Just like during tax season, it’s good to have all the information you need early so you can prepare. If you are divorced, but your marriage lasted 10 years or longer, you may still receive benefits on your ex-spouse’s social security benefits even if they have remarried.

Here are the guidelines:

  • You are unmarried;
  • You are age 62 or older;
  • Your ex-spouse is entitled to Social Security retirement or disability benefits; and                                                       The benefit you are entitled to receive based on your own work is less than the benefit you would receive based on your ex-spouse’s work.

Your benefit as a divorced spouse is equal to one-half of your ex-spouse’s full retirement amount (or disability benefit) if you start receiving benefits at your full retirement age. The benefits do not include any delayed retirement credits your ex-spouse may receive.

However if you are remarried, you generally cannot collect benefits on your former spouse’s record unless your later marriage ends whether by death, divorce, or annulment.

If your ex-spouse has not applied for retirement benefits, but can qualify for them, you can receive benefits on their record so long as you have been divorced for at least two years.

If you were born before January 2, 1954, and have already reached full retirement age, you can choose to receive only the divorced spouse’s benefit and delay receiving your retirement benefit until a later date. If your birthday is January 2, 1954 or later, the option to take only one benefit at full retirement age no longer exists unfortunately. If you file for one benefit, you will be effectively filing for all retirement or spousal benefits.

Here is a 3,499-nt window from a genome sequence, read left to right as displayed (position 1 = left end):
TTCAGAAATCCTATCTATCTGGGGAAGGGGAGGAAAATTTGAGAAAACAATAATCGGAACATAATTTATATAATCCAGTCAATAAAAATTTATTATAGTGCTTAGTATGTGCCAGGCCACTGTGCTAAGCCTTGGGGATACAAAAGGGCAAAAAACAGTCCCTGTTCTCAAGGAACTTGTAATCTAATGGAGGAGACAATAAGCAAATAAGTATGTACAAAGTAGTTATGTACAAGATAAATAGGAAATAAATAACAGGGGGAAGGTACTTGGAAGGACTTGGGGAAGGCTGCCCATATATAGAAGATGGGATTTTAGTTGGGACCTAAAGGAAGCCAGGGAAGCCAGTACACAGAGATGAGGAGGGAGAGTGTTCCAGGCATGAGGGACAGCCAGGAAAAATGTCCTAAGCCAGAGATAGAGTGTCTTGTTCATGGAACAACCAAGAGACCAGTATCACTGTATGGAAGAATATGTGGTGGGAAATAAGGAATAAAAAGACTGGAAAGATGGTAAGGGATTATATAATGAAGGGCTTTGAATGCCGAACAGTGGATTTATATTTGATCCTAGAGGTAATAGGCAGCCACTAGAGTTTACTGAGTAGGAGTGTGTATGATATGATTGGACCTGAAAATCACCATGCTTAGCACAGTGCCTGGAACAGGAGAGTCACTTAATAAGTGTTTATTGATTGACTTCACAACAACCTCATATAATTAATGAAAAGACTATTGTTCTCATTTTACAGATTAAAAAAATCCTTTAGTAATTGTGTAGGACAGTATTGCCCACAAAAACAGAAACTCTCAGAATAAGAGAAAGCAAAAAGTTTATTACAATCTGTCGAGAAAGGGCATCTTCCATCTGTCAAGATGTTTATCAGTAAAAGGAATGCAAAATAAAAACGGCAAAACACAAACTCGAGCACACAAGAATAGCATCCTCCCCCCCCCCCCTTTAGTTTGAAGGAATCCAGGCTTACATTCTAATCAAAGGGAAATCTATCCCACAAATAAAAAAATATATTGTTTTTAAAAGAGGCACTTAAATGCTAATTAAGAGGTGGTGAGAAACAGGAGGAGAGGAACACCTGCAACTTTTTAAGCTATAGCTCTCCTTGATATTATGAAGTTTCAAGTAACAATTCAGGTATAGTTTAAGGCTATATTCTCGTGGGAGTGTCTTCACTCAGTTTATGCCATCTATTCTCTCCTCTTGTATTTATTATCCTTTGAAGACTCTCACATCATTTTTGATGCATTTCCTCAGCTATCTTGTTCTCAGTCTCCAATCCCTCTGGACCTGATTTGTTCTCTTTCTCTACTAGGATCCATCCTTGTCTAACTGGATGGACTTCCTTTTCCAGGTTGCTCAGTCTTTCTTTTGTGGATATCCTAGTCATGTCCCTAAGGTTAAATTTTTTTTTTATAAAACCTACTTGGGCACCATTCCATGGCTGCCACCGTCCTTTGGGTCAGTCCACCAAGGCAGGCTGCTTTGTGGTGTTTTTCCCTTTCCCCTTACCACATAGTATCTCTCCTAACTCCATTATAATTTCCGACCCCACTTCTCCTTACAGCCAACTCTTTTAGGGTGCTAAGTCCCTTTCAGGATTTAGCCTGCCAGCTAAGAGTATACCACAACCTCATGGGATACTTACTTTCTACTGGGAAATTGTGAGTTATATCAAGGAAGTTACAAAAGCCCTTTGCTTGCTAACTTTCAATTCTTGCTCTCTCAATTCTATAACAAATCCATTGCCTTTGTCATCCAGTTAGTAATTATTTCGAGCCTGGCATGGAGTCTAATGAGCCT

If you continue to work while receiving benefits, the retirement benefit earnings limit still applies. If you are eligible for benefits this year and are still working, check out this earnings test calculator to see those earnings would affect your benefit payments. https://www.ssa.gov/OACT/COLA/RTeffect.html

If you will also receive a pension based on work not covered by Social Security, such as government work, your Social Security benefit on your ex-spouse’s record may be affected.

Knowing what you are entitled to is essential retirement planning – especially for those individuals who have gone through divorce.  The Kendrick Law Group is here to answer all of your family law related questions. Contact attorney Samantha Sauer at 407-641-5847 to schedule your complementary consultation.